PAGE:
Alexandru Ersenie Alexandru Ersenie Moderator

Number of JVM Instances / Server - relation to parallel garbage collection

Hi everybody,
i am currently researching how many JVM instances we can operate on a single Application Server. The decision should be taken of course based on resource availability and requirements, so let's take a look at the problem.
Suppose we had the following hardware configuration:
- 2 Socket - Six Core CPU ( total of 12 Cores, 6 cores / cpu)
- 128 GB RAM
- 8 GB Maximum Heap Size
- 4 GB Maximum Eden Size
- Garbage Collection Strategy: CMS with ParallelNewGC enabled

1. It is clear that we have enough memory for about 10 JVM Instances (let's leave something to the system too) - that would bring us to 80 GB Memory reserved - check.
2. The CMS enables by default also the parallel new garbage collection. JVM allows us to decide how many threads (cores) we would like to allocate for New Garbage Collection. The general rule says:

total number of cpus / number of jvm / 2

A result lower than two would make no sense, since only one cpu would be used for "parallel" collection, so the minimum parallel gc threads is 2.
Let's do the calculation:

2 = 12 cpu / x / 2 <=> x = 3 - this would mean a maximum number of 3 JVM / Application Server with a minimum of 2 ParallelGC Threads, supposing that at one point in time, all JVM's are under the same load, and are all performing garbage collection.

Any higher number would mean contention over cpu resources in the case that all JVM's are doing parallel garbage collection at the same time.

Of course, reducing the number of GC Threads will show in the form of longer garbage collection times. After analyzing two garbage collection logs, one with 4 ParallelGCThreads, and one with three, over a prolonged period of time, in a production environment, i could notice the following:
- average duration of scavenge gc increased by about 55 % when reducing the number of threads to 3 (from 4)
- percentage of time in scavange gc increased by 34 % when reducing the number of threads to 3 (from 4)
- average interval increased by 15 % when reducing the number of threads to 3 ( from 4)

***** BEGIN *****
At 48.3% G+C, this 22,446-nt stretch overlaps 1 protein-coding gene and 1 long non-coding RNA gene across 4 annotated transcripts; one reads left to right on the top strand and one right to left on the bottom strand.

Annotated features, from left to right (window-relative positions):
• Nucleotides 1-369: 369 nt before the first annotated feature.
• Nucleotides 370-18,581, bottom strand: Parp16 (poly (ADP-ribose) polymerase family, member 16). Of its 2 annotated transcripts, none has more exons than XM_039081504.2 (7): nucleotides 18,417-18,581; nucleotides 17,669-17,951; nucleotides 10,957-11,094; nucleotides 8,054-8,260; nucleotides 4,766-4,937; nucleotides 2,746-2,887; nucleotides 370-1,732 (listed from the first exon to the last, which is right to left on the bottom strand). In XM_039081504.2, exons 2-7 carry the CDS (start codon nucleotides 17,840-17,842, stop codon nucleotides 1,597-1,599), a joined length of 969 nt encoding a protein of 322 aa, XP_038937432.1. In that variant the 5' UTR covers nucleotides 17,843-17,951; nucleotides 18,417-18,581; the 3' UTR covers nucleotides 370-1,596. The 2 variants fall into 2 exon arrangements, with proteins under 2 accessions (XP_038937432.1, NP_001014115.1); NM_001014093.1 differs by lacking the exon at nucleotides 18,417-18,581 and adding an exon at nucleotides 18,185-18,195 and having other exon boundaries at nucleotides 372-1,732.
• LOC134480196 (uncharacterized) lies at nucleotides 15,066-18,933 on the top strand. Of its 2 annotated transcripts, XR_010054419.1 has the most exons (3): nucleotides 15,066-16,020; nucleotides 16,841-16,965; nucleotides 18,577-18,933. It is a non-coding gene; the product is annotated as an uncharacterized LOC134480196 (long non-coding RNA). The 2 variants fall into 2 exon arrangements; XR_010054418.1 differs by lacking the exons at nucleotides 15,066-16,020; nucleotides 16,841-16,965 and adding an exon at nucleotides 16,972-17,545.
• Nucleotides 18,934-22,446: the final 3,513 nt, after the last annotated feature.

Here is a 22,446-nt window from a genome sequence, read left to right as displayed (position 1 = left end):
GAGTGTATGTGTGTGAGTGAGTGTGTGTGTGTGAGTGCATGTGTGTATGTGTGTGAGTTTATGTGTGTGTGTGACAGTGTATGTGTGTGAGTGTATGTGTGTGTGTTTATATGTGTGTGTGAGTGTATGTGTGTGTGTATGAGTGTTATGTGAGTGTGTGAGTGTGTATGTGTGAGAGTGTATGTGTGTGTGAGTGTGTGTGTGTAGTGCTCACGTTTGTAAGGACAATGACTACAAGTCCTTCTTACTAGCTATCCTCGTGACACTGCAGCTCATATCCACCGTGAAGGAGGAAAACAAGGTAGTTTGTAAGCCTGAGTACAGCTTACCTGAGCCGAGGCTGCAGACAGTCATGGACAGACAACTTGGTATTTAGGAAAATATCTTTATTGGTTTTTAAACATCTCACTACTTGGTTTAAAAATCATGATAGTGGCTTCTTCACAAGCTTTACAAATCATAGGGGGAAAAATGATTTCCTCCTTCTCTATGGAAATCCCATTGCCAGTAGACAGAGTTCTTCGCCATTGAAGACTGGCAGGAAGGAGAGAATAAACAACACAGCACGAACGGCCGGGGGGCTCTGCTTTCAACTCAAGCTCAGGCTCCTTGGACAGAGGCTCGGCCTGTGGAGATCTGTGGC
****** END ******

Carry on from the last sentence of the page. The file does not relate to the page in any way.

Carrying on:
These results have been collected by running only one JVM in production mode, by reducing the number of gc threads only. Since i am interested in keeping the scavenge garbage collection times under half a second, i am afraid that further reducing the number of garbage collection threads would only degrade GC performance.

Of course, one can say that the chances of all JVM's running GC at the same time are quite low, but with a rate of one GC every 40 seconds or so, am i willing to take the risk?

I was thinking of recommending increasing the number of CPU's to 24. That would allow:
2= 24 cpu / x / 2 <=> x = 6 JVM Instances

With a shared L2 Cache per cpu, that might just fly...

I'd be happy to hear your opinions and experiences about this one...


Alexandru Ersenie Alexandru Ersenie Moderator

Hi Fabian. Thanks for giving this problem your thoughts.
I guess we are, at some point, speaking of different things. But let's take them one by one.

With a configured EDEN of 4 GB, and 4 Garbage Collection threads (let us call them cores) doing the work, the average Young Garbage Collection Time (so called scavenge from now on, for the ease of conversation) takes about 300 ms. I have configured a maximum tenuring of 4 and increased target survivor ratio to 90, so i guess it has therefore a little more overhead, for checking the generation level of the already parsed, but still live objects. The CPU is a six core cpu, with a speed of 2600 Mhz. You mean 500 ms is a lot. Is it still a lot based on this info? I do not have any benchmarks i can count on, unfortunately

Regarding the system load: this behavior occurs while having a CPU Average load of 10 - 20 %. Simple calculation would mean that if 4 of my 12 cores are busy doing GC, the other 8 would wait anyways for the time interval of 300 ms, since the ParNewGC still stops the world, but uses multiple threads for doing the copying process.

That means: if i had three out of four JVM's doing Young GC at the same time, the fourth JVM would suspend? (did not try that, just guessing)

Increasing the load on the system would surely reduce the garbage collection interval, so i guess having a load of 40 - 50 % brings me to having a garbage collection every 20 - 30 seconds...

Further increasing this to a load of let's say 70 % brings me to having a garbage collection every 10-20 seconds. The chances of things going wrong in this case are severely increased, so i'd try to make sure that no JVM is affected because of lack of CPU resources.

I do not think the number of current busy threads matters anymore when Young GC is performed, since they will be suspended for a short while anyway, right?

When you mean parallel app threads, you mean the http thread pool threads, right?

Thanks a lot.